United Airlines made all the wrong kinds of headlines Monday after forcibly ejecting a customer from an overbooked flight. Photos and videos of the bloodied passenger being dragged off the plane by security quickly circulated via social media, and soon enough, the company had a PR disaster on its hands.
But you wouldn't have known that from looking at the stock market on Monday afternoon. Shares of United Continental Holdings closed up nearly 1% Monday, even as Twitter users threatened to boycott the company over its treatment of a customer. The rise wasn't part of an overall market bump: The S&P 500 was basically flat for the day.
So why did investors deem United Airlines to be what turned out to be $355 million more valuable, despite the negative news?
It's not entirely true that investors didn't care about the incident. United stock dipped as much as 2.5% in pre-market trading Monday, likely in reaction to video and news of the incident, which broke late Sunday. But some investors swooped in to buy on that dip, sending shares up in trading after the market opened. After all, many are expecting better financial results from United , especially given overall strength in travel and the wider economy. (The company will release first quarter 2017 earnings April 17.) Shares of the company have risen some 33% over the past year.
United released its March traffic figures Monday afternoon, reporting a 3% year-over-year increase in traffic for the month. That allowed United to give a more upbeat first quarter guidance of relatively flat unit revenue. But it also had trouble filling up all its seats, with its consolidated load factor falling 0.3 points to 81.3% in March compared to a year earlier.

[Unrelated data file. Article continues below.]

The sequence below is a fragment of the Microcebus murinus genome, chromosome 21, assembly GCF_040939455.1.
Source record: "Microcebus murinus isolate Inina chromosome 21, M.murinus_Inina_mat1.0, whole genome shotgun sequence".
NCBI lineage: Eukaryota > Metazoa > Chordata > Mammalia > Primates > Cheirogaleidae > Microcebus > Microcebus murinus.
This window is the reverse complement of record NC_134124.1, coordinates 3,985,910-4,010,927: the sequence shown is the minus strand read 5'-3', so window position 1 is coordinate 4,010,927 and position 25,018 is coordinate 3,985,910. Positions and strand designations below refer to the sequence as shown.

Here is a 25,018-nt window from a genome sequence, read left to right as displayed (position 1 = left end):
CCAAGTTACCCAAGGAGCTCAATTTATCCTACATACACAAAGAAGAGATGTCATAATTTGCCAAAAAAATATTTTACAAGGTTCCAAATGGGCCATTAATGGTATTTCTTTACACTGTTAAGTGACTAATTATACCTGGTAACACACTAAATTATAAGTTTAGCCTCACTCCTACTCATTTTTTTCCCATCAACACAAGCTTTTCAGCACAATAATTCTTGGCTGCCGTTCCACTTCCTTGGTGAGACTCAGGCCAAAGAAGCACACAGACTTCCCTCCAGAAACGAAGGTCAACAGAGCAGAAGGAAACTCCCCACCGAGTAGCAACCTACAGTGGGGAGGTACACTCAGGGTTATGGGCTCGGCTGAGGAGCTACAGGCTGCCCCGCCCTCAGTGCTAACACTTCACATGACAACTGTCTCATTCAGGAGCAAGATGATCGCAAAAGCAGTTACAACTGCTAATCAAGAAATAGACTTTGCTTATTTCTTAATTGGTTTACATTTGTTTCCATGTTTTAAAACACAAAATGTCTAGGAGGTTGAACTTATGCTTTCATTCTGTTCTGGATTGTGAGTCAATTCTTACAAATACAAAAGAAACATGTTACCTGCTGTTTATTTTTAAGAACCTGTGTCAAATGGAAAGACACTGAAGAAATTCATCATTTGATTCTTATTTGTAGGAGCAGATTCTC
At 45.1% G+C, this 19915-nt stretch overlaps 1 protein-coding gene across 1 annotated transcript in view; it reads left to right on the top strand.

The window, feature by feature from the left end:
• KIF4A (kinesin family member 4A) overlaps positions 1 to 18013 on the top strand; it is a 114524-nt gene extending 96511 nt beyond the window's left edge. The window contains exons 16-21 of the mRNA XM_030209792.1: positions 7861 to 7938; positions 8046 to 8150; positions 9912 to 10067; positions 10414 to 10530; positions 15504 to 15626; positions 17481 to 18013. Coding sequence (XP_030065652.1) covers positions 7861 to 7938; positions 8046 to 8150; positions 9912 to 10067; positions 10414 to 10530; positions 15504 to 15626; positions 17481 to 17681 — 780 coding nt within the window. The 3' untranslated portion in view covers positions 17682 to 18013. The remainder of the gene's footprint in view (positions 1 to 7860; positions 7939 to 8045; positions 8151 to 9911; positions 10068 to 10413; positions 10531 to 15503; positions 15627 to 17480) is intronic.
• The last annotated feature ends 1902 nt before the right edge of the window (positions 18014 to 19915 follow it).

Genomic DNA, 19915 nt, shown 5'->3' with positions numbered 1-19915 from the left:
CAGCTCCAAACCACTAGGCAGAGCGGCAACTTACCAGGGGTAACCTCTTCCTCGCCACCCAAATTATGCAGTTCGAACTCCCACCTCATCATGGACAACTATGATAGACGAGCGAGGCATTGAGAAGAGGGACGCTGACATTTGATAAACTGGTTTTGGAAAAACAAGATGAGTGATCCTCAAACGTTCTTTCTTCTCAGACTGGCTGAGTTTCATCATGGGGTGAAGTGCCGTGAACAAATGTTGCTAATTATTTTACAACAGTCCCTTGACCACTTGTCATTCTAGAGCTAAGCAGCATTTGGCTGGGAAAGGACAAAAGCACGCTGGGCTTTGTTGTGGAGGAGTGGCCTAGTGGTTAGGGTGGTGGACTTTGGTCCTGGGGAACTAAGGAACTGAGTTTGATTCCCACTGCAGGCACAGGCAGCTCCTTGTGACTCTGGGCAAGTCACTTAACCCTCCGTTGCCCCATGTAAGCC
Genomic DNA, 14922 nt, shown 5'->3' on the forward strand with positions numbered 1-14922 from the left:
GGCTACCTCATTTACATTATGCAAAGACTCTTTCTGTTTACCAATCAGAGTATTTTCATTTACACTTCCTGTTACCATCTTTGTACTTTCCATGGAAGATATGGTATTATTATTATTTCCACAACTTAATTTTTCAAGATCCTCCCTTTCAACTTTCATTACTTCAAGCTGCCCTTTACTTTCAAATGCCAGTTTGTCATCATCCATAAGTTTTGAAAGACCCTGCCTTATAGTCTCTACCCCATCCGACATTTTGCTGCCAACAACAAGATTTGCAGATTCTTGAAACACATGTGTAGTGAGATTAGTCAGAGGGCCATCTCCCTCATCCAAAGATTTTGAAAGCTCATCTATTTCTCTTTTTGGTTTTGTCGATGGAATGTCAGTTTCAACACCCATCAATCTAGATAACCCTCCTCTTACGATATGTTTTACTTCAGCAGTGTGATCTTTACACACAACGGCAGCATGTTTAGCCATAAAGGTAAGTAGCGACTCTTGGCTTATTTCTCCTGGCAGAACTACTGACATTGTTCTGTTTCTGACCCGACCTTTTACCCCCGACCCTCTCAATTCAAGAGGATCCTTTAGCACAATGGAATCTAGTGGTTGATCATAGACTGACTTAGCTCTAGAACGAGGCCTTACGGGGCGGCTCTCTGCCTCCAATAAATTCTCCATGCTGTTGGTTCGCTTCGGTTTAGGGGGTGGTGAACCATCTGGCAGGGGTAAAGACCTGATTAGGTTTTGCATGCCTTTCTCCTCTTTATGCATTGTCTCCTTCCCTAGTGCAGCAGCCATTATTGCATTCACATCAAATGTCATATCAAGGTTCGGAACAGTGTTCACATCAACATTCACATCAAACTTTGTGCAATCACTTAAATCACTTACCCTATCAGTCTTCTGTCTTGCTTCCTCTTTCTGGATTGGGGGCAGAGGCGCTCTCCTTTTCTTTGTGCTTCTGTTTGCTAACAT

There's evidence to suggest that PR snafus like this weekend's don't have a long-term impact on the airline's stock. An incident nearly two weeks earlier in which United Airlines asked two teenage girls to leave a flight for wearing leggings sparked a media fire storm, but had no effect on the company's share price.
While a boycott would be bad for the company, it's still too early to say whether one will materialize, and whether it would be effective if it did. Starbucks, for example, has weathered several boycott threats with no clear effect—most recently over a promise to hire some 10,000 refugees within five years.
Perhaps most important: After years of mergers and consolidation, customers don't have as many options as they used to for domestic air travel. United is one of the "Big Four" airlines that now control about 70% of the U.S. market, and for some travelers in some regions, the carrier is their best or even only option, no matter what controversies may erupt.